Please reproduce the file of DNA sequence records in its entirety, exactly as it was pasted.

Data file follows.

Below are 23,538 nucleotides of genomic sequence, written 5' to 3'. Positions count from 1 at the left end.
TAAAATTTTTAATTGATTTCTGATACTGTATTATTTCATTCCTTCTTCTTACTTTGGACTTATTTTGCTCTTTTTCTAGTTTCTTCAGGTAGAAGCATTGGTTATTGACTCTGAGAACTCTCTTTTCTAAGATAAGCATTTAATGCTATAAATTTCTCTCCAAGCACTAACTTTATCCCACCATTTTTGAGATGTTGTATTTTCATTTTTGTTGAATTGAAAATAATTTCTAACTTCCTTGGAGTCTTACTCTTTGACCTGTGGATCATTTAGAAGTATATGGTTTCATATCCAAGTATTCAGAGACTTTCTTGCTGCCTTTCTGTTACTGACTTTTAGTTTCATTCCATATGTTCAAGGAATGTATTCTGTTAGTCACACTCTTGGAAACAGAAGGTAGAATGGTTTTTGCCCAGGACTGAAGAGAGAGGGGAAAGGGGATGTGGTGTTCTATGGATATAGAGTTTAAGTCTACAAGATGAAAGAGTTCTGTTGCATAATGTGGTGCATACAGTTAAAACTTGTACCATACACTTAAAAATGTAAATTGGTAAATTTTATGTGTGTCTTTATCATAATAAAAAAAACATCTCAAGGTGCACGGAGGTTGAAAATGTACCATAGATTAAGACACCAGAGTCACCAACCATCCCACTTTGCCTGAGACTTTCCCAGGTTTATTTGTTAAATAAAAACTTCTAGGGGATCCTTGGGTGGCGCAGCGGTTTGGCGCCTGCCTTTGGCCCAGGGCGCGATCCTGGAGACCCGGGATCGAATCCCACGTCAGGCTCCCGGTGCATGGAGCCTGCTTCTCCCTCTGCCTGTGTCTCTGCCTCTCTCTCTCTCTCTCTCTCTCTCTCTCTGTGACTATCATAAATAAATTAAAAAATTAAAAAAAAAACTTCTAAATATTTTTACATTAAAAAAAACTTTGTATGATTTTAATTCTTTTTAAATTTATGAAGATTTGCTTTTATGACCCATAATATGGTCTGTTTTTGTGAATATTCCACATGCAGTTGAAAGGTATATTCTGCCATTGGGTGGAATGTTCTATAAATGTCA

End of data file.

Below are 23,538 nucleotides of genomic sequence, written 5' to 3'. Positions count from 1 at the left end.
TAAAATTTTTAATTGATTTCTGATACTGTATTATTTCATTCCTTCTTCTTACTTTGGACTTATTTTGCTCTTTTTCTAGTTTCTTCAGGTAGAAGCATTGGTTATTGACTCTGAGAACTCTCTTTTCTAAGATAAGCATTTAATGCTATAAATTTCTCTCCAAGCACTAACTTTATCCCACCATTTTTGAGATGTTGTATTTTCATTTTTGTTGAATTGAAAATAATTTCTAACTTCCTTGGAGTCTTACTCTTTGACCTGTGGATCATTTAGAAGTATATGGTTTCATATCCAAGTATTCAGAGACTTTCTTGCTGCCTTTCTGTTACTGACTTTTAGTTTCATTCCATATGTTCAAGGAATGTATTCTGTTAGTCACACTCTTGGAAACAGAAGGTAGAATGGTTTTTGCCCAGGACTGAAGAGAGAGGGGAAAGGGGATGTGGTGTTCTATGGATATAGAGTTTAAGTCTACAAGATGAAAGAGTTCTGTTGCATAATGTGGTGCATACAGTTAAAACTTGTACCATACACTTAAAAATGTAAATTGGTAAATTTTATGTGTGTCTTTATCATAATAAAAAAAACATCTCAAGGTGCACGGAGGTTGAAAATGTACCATAGATTAAGACACCAGAGTCACCAACCATCCCACTTTGCCTGAGACTTTCCCAGGTTTATTTGTTAAATAAAAACTTCTAGGGGATCCTTGGGTGGCGCAGCGGTTTGGCGCCTGCCTTTGGCCCAGGGCGCGATCCTGGAGACCCGGGATCGAATCCCACGTCAGGCTCCCGGTGCATGGAGCCTGCTTCTCCCTCTGCCTGTGTCTCTGCCTCTCTCTCTCTCTCTCTCTCTCTCTCTCTGTGACTATCATAAATAAATTAAAAAATTAAAAAAAAAACTTCTAAATATTTTTACATTAAAAAAAACTTTGTATGATTTTAATTCTTTTTAAATTTATGAAGATTTGCTTTTATGACCCATAATATGGTCTGTTTTTGTGAATATTCCACATGCAGTTGAAAGGTATATTCTGCCATTGGGTGGAATGTTCTATAAATGTCA